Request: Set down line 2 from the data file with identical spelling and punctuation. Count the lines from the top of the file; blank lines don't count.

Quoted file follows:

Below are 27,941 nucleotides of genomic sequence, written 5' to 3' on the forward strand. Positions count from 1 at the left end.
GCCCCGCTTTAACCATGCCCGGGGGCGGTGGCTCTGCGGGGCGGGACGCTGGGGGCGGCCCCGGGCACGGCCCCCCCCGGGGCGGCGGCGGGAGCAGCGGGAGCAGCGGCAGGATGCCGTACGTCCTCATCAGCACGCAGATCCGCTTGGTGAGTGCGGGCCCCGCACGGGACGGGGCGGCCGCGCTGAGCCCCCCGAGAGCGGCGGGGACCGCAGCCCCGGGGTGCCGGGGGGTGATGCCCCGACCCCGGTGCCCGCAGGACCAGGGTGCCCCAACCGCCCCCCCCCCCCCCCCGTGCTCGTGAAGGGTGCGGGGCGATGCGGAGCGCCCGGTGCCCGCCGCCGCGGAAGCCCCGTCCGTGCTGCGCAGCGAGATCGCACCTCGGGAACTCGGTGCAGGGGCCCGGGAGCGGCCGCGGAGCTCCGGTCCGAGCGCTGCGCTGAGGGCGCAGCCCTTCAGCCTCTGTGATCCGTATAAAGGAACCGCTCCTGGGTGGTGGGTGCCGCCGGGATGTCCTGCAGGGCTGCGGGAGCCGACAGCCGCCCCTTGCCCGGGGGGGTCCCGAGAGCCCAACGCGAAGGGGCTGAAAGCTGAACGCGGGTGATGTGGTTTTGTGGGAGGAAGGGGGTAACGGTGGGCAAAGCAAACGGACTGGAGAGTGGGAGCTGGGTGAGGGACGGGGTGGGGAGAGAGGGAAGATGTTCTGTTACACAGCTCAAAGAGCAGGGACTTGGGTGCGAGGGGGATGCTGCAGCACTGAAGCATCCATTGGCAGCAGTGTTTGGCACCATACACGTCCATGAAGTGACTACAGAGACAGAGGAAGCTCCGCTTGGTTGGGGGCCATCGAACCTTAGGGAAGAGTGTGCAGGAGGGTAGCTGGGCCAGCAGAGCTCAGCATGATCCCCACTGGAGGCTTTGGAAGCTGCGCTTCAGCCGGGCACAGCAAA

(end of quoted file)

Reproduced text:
GCCCCGCTTTAACCATGCCCGGGGGCGGTGGCTCTGCGGGGCGGGACGCTGGGGGCGGCCCCGGGCACGGCCCCCCCCGGGGCGGCGGCGGGAGCAGCGGGAGCAGCGGCAGGATGCCGTACGTCCTCATCAGCACGCAGATCCGCTTGGTGAGTGCGGGCCCCGCACGGGACGGGGCGGCCGCGCTGAGCCCCCCGAGAGCGGCGGGGACCGCAGCCCCGGGGTGCCGGGGGGTGATGCCCCGACCCCGGTGCCCGCAGGACCAGGGTGCCCCAACCGCCCCCCCCCCCCCCCCGTGCTCGTGAAGGGTGCGGGGCGATGCGGAGCGCCCGGTGCCCGCCGCCGCGGAAGCCCCGTCCGTGCTGCGCAGCGAGATCGCACCTCGGGAACTCGGTGCAGGGGCCCGGGAGCGGCCGCGGAGCTCCGGTCCGAGCGCTGCGCTGAGGGCGCAGCCCTTCAGCCTCTGTGATCCGTATAAAGGAACCGCTCCTGGGTGGTGGGTGCCGCCGGGATGTCCTGCAGGGCTGCGGGAGCCGACAGCCGCCCCTTGCCCGGGGGGGTCCCGAGAGCCCAACGCGAAGGGGCTGAAAGCTGAACGCGGGTGATGTGGTTTTGTGGGAGGAAGGGGGTAACGGTGGGCAAAGCAAACGGACTGGAGAGTGGGAGCTGGGTGAGGGACGGGGTGGGGAGAGAGGGAAGATGTTCTGTTACACAGCTCAAAGAGCAGGGACTTGGGTGCGAGGGGGATGCTGCAGCACTGAAGCATCCATTGGCAGCAGTGTTTGGCACCATACACGTCCATGAAGTGACTACAGAGACAGAGGAAGCTCCGCTTGGTTGGGGGCCATCGAACCTTAGGGAAGAGTGTGCAGGAGGGTAGCTGGGCCAGCAGAGCTCAGCATGATCCCCACTGGAGGCTTTGGAAGCTGCGCTTCAGCCGGGCACAGCAAA